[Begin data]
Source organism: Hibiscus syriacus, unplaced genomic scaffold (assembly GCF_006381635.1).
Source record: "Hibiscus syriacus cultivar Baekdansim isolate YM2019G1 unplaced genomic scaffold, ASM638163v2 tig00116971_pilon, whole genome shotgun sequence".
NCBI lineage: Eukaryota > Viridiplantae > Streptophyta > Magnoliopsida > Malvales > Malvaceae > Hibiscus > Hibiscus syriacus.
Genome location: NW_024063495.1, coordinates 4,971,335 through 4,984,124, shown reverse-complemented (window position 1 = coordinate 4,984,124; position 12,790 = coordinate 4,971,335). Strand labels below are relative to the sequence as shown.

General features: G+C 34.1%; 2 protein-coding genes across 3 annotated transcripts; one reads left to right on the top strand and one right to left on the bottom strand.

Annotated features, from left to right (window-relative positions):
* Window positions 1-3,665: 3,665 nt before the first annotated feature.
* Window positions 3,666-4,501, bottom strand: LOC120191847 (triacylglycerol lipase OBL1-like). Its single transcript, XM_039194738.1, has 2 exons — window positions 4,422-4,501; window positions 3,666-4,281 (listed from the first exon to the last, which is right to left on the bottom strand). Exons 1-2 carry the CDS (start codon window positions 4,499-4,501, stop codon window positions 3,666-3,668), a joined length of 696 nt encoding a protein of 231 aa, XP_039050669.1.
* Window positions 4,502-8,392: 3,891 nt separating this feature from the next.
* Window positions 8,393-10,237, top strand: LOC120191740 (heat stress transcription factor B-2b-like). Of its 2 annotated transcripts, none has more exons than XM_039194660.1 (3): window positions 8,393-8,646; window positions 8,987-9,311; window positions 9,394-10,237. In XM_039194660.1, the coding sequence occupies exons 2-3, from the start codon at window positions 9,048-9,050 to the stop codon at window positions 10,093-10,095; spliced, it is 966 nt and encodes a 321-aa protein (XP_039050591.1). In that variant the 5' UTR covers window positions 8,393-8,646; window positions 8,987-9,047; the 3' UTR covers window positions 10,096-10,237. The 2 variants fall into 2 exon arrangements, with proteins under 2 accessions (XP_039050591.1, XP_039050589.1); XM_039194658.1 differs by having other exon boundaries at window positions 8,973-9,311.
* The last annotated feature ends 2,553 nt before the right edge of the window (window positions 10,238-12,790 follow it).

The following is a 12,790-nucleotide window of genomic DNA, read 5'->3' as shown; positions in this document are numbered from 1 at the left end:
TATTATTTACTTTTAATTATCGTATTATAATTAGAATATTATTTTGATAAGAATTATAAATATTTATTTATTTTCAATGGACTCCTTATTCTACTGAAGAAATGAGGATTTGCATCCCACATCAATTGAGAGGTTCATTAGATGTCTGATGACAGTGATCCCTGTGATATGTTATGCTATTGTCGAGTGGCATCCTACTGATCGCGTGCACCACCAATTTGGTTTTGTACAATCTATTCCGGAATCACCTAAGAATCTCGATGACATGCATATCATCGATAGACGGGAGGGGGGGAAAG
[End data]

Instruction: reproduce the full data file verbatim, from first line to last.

Source organism: Hibiscus syriacus, unplaced genomic scaffold (assembly GCF_006381635.1).
Source record: "Hibiscus syriacus cultivar Baekdansim isolate YM2019G1 unplaced genomic scaffold, ASM638163v2 tig00116971_pilon, whole genome shotgun sequence".
NCBI lineage: Eukaryota > Viridiplantae > Streptophyta > Magnoliopsida > Malvales > Malvaceae > Hibiscus > Hibiscus syriacus.
Genome location: NW_024063495.1, coordinates 4,971,335 through 4,984,124, shown reverse-complemented (window position 1 = coordinate 4,984,124; position 12,790 = coordinate 4,971,335). Strand labels below are relative to the sequence as shown.

General features: G+C 34.1%; 2 protein-coding genes across 3 annotated transcripts; one reads left to right on the top strand and one right to left on the bottom strand.

Annotated features, from left to right (window-relative positions):
* Window positions 1-3,665: 3,665 nt before the first annotated feature.
* Window positions 3,666-4,501, bottom strand: LOC120191847 (triacylglycerol lipase OBL1-like). Its single transcript, XM_039194738.1, has 2 exons — window positions 4,422-4,501; window positions 3,666-4,281 (listed from the first exon to the last, which is right to left on the bottom strand). Exons 1-2 carry the CDS (start codon window positions 4,499-4,501, stop codon window positions 3,666-3,668), a joined length of 696 nt encoding a protein of 231 aa, XP_039050669.1.
* Window positions 4,502-8,392: 3,891 nt separating this feature from the next.
* Window positions 8,393-10,237, top strand: LOC120191740 (heat stress transcription factor B-2b-like). Of its 2 annotated transcripts, none has more exons than XM_039194660.1 (3): window positions 8,393-8,646; window positions 8,987-9,311; window positions 9,394-10,237. In XM_039194660.1, the coding sequence occupies exons 2-3, from the start codon at window positions 9,048-9,050 to the stop codon at window positions 10,093-10,095; spliced, it is 966 nt and encodes a 321-aa protein (XP_039050591.1). In that variant the 5' UTR covers window positions 8,393-8,646; window positions 8,987-9,047; the 3' UTR covers window positions 10,096-10,237. The 2 variants fall into 2 exon arrangements, with proteins under 2 accessions (XP_039050591.1, XP_039050589.1); XM_039194658.1 differs by having other exon boundaries at window positions 8,973-9,311.
* The last annotated feature ends 2,553 nt before the right edge of the window (window positions 10,238-12,790 follow it).

The following is a 12,790-nucleotide window of genomic DNA, read 5'->3' as shown; positions in this document are numbered from 1 at the left end:
TATTATTTACTTTTAATTATCGTATTATAATTAGAATATTATTTTGATAAGAATTATAAATATTTATTTATTTTCAATGGACTCCTTATTCTACTGAAGAAATGAGGATTTGCATCCCACATCAATTGAGAGGTTCATTAGATGTCTGATGACAGTGATCCCTGTGATATGTTATGCTATTGTCGAGTGGCATCCTACTGATCGCGTGCACCACCAATTTGGTTTTGTACAATCTATTCCGGAATCACCTAAGAATCTCGATGACATGCATATCATCGATAGACGGGAGGGGGGGAAAG